NSC expo
Subscribe or Register
View Cart  

Earn recertification points from the Board of Certified Safety Professionals by taking a quiz about this issue.

What's Your Opinion?

Do you believe most underrecording of injuries is unintentional or deliberate?

Take the poll and add your comment.

Vote Results

Beyond OSHA's Top 10

February 1, 2012

Tags
  • / Print
  • Reprints
  • Text Size:
    A A

Recordkeeping criteria and fall protection training

Every December, Safety+Health presents the top 10 most frequently cited OSHA violations from the previous fiscal year.

Throughout 2012, S+H will go beyond the annual Top 10 by presenting violations 11-30. The data*, supplied by OSHA, represents violations cited in FY 2011 (Oct. 1, 2010 – Sept. 30, 2011).




#11

Recordkeeping Forms and Recording Criteria
Standard: 1904.29

This standard covers the requirements for recording injuries and illnesses, including what types of forms to use and what information must be provided.

Total violations 2,037
Serious violations  7
Willful violations 4
Repeat violations 35
Total initial penalties proposed $1.14 million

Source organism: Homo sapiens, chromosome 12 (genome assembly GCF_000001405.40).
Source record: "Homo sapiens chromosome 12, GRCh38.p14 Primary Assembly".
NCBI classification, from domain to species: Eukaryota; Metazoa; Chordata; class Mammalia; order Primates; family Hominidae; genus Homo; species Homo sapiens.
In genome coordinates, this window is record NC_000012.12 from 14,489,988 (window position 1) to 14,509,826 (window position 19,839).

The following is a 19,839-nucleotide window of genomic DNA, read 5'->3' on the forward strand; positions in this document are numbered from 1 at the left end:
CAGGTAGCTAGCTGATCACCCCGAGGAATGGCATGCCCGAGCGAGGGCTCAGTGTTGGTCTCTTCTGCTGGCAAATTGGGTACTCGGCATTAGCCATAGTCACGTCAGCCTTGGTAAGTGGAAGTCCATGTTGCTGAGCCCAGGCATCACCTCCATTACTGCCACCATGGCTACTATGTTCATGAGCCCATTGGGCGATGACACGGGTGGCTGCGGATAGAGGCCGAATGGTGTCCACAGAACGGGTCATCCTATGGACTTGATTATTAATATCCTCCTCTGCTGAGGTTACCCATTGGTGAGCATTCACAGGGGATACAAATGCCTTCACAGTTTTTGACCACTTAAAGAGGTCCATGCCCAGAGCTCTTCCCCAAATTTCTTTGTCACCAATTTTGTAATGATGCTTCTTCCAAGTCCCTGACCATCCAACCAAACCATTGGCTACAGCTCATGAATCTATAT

#12

Fall Protection – Training Requirements
Standard: 1926.503

For each employee who might be exposed to fall hazards, employers are required to provide a training program to enable employees to recognize fall hazards and know procedures to minimize the risks. The training provisions outlined in this requirement are a supplement and clarify requirements in the Safety Training and Education Standard (1926.21).

Total violations 1,953
Serious violations  1,682
Willful violations 1
Repeat violations 56
Total initial penalties proposed $3.75 million 



Read coverage of OSHA’s Top 10 from the December 2011 issue – including an exclusive Q&A with the deputy director of OSHA’s Directorate of Enforcement Programs, as well as the annual Penalty Box.

*The data presented does not reflect all violations cited by OSHA during fiscal year 2011. OSHA is in a transition period for implementing its new OSHA Information System from its current Integrated Management Information System. This article contains only data from IMIS.

Post a comment to this article

Safety+Health welcomes comments that promote respectful dialogue. Please stay on topic. Comments that contain personal attacks, profanity or abusive language – or those aggressively promoting products or services – will be removed. We reserve the right to determine which comments violate our comment policy.